Previously at the ICA - Exhibitions
5 Dec 2007 – 27 Jan 2008
A continuous screening of a new short film by the British artist Emily Wardill, Sick Serena and Dregs and Wreck and Wreck (2007). This film, projected on 16mm, combines images of English stained glass windows with footage of narratives staged by the artist. These stories of love, faith and betrayal proceed through a series of vignettes, staged and lit to echo the imagery of the stained glass, but also calling to mind the emotions and artifice of cinematic melodrama.
Like much of Wardill's work, Sick Serena... was inspired in part by theoretical accounts of the operation of visual culture within history, from John Ruskin, who is quoted in the film, to Jacques Ranciére. One of the artist's interests is the use of paradigms in contemporary political rhetoric, a strategy which is here traced back to the use of stained glass as a tool of official communication within a largely illiterate medieval society. Another of her interests is the way in which filmmakers such as Fassbinder used melodrama as a Trojan horse, as a means to smuggle political critique into popular entertainment.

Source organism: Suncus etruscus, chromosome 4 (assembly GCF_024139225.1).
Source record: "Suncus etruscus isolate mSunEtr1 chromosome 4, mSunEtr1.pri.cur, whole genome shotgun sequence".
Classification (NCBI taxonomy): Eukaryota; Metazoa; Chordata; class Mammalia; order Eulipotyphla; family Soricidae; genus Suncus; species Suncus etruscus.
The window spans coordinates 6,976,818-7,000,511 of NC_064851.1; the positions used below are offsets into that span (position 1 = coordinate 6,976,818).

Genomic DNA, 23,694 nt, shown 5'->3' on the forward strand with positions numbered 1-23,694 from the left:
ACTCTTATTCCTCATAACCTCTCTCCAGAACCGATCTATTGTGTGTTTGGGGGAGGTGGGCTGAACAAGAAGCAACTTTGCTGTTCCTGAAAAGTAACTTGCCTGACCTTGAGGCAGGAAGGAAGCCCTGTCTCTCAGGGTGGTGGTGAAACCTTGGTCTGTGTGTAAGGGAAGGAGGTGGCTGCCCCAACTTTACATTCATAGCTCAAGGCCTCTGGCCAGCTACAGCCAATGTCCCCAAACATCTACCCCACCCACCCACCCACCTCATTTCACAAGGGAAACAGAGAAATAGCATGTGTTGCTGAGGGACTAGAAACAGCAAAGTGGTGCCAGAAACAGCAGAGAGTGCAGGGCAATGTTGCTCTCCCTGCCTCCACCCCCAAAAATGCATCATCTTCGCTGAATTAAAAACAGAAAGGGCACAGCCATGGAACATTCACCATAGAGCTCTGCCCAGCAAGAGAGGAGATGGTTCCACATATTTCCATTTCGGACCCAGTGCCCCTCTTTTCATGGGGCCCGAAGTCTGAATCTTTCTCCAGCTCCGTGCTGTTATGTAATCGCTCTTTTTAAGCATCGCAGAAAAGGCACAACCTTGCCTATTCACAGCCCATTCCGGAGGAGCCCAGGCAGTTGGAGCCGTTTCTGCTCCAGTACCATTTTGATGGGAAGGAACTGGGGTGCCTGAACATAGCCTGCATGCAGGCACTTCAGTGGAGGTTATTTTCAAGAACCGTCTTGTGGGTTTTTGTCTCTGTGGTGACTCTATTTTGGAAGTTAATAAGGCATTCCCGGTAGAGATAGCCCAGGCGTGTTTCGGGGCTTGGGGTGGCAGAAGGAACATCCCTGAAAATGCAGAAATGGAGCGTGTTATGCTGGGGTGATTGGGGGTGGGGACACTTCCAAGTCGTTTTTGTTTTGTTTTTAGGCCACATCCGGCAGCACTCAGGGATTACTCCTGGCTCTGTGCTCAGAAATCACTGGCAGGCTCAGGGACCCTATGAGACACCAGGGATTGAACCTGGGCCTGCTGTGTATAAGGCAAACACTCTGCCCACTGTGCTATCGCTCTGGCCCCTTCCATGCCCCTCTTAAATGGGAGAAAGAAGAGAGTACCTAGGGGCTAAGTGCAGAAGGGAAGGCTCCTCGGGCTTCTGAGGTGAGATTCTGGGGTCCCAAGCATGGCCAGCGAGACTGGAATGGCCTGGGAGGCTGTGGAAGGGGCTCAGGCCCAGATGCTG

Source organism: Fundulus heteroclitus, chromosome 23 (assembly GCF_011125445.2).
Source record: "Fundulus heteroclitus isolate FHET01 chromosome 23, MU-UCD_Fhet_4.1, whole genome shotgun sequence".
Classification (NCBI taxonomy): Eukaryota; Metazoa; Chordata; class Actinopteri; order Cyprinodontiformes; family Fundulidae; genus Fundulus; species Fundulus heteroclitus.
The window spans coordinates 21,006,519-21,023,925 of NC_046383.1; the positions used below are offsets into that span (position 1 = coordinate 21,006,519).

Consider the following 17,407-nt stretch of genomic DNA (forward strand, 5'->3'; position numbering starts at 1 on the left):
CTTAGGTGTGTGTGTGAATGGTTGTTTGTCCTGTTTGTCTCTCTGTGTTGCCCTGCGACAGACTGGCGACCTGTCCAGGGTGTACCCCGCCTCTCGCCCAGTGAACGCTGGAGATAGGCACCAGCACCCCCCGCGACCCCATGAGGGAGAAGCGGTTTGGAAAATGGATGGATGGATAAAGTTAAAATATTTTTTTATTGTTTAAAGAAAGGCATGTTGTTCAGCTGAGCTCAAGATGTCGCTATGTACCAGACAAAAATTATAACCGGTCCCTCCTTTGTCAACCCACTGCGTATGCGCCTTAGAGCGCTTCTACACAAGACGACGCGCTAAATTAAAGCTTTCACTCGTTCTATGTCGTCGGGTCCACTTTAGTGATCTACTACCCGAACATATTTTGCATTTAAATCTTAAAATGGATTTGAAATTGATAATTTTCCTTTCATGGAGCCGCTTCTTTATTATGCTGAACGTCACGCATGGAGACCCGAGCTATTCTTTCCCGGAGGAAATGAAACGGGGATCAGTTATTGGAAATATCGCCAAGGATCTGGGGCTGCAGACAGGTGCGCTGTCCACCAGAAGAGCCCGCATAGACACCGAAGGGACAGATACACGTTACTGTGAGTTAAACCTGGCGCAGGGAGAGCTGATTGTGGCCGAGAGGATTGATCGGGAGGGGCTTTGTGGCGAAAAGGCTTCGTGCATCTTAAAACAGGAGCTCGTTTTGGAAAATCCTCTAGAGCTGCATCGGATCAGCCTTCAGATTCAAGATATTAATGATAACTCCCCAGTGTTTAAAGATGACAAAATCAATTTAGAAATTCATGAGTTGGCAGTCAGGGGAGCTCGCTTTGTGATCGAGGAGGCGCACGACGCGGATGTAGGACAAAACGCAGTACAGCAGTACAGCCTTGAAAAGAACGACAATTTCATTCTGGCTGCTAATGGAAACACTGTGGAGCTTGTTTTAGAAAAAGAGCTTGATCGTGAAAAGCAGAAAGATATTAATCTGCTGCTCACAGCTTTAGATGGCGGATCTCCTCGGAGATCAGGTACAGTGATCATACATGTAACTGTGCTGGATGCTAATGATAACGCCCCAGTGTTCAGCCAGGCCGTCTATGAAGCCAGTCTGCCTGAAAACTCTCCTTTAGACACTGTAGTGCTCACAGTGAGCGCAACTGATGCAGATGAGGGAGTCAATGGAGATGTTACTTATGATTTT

However, while Wardill's practice may contain an element of analysis, it is also highly elliptical. Sick Serena... deliberately resists any settled reading, mixing medieval iconography and modern references, and undercutting its ritualised story with faltering delivery and slapstick comedy (the buns on one of the women's medieval headdresses are made from just that - buns). Wardill's films deconstruct their own visual languages, in a way that is inspired by an attempt to empower the viewer, but which also emphasises the irreducible strangeness of images.
Emily Wardill's Sick Serena and Dregs and Wreck and Wreck is a Film London Artists' Moving Image Network and Picture This co-production, produced as part of a Bristol Mean Time Residency, supported by The Elephant Trust out of the George Melhuish Bequest and distributed by LUX.